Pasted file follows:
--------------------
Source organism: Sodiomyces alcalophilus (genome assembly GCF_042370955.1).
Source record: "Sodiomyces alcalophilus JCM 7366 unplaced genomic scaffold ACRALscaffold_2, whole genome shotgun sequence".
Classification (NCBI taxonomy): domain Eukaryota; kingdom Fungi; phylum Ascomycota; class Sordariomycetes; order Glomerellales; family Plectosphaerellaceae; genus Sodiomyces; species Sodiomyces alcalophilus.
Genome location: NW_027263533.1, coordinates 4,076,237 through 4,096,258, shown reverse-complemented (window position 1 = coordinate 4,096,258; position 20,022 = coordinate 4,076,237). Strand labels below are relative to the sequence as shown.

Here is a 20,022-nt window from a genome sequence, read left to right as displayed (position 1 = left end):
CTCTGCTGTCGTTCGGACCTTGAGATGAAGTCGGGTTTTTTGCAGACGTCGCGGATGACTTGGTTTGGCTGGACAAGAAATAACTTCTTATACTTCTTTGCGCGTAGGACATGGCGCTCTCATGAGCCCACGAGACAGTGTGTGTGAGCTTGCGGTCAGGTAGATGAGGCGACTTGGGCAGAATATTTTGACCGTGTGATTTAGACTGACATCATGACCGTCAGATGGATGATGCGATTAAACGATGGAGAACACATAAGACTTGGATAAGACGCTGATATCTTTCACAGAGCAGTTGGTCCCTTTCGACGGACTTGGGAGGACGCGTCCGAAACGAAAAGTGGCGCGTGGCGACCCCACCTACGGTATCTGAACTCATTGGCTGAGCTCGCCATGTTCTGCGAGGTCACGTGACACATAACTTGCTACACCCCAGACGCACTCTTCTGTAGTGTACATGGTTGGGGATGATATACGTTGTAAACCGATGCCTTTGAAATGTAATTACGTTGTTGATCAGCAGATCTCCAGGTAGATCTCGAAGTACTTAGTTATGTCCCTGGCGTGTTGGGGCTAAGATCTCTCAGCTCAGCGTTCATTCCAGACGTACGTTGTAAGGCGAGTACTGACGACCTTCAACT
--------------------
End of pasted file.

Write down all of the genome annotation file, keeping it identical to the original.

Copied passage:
Source organism: Sodiomyces alcalophilus (genome assembly GCF_042370955.1).
Source record: "Sodiomyces alcalophilus JCM 7366 unplaced genomic scaffold ACRALscaffold_2, whole genome shotgun sequence".
Classification (NCBI taxonomy): domain Eukaryota; kingdom Fungi; phylum Ascomycota; class Sordariomycetes; order Glomerellales; family Plectosphaerellaceae; genus Sodiomyces; species Sodiomyces alcalophilus.
Genome location: NW_027263533.1, coordinates 4,076,237 through 4,096,258, shown reverse-complemented (window position 1 = coordinate 4,096,258; position 20,022 = coordinate 4,076,237). Strand labels below are relative to the sequence as shown.

Here is a 20,022-nt window from a genome sequence, read left to right as displayed (position 1 = left end):
CTCTGCTGTCGTTCGGACCTTGAGATGAAGTCGGGTTTTTTGCAGACGTCGCGGATGACTTGGTTTGGCTGGACAAGAAATAACTTCTTATACTTCTTTGCGCGTAGGACATGGCGCTCTCATGAGCCCACGAGACAGTGTGTGTGAGCTTGCGGTCAGGTAGATGAGGCGACTTGGGCAGAATATTTTGACCGTGTGATTTAGACTGACATCATGACCGTCAGATGGATGATGCGATTAAACGATGGAGAACACATAAGACTTGGATAAGACGCTGATATCTTTCACAGAGCAGTTGGTCCCTTTCGACGGACTTGGGAGGACGCGTCCGAAACGAAAAGTGGCGCGTGGCGACCCCACCTACGGTATCTGAACTCATTGGCTGAGCTCGCCATGTTCTGCGAGGTCACGTGACACATAACTTGCTACACCCCAGACGCACTCTTCTGTAGTGTACATGGTTGGGGATGATATACGTTGTAAACCGATGCCTTTGAAATGTAATTACGTTGTTGATCAGCAGATCTCCAGGTAGATCTCGAAGTACTTAGTTATGTCCCTGGCGTGTTGGGGCTAAGATCTCTCAGCTCAGCGTTCATTCCAGACGTACGTTGTAAGGCGAGTACTGACGACCTTCAACT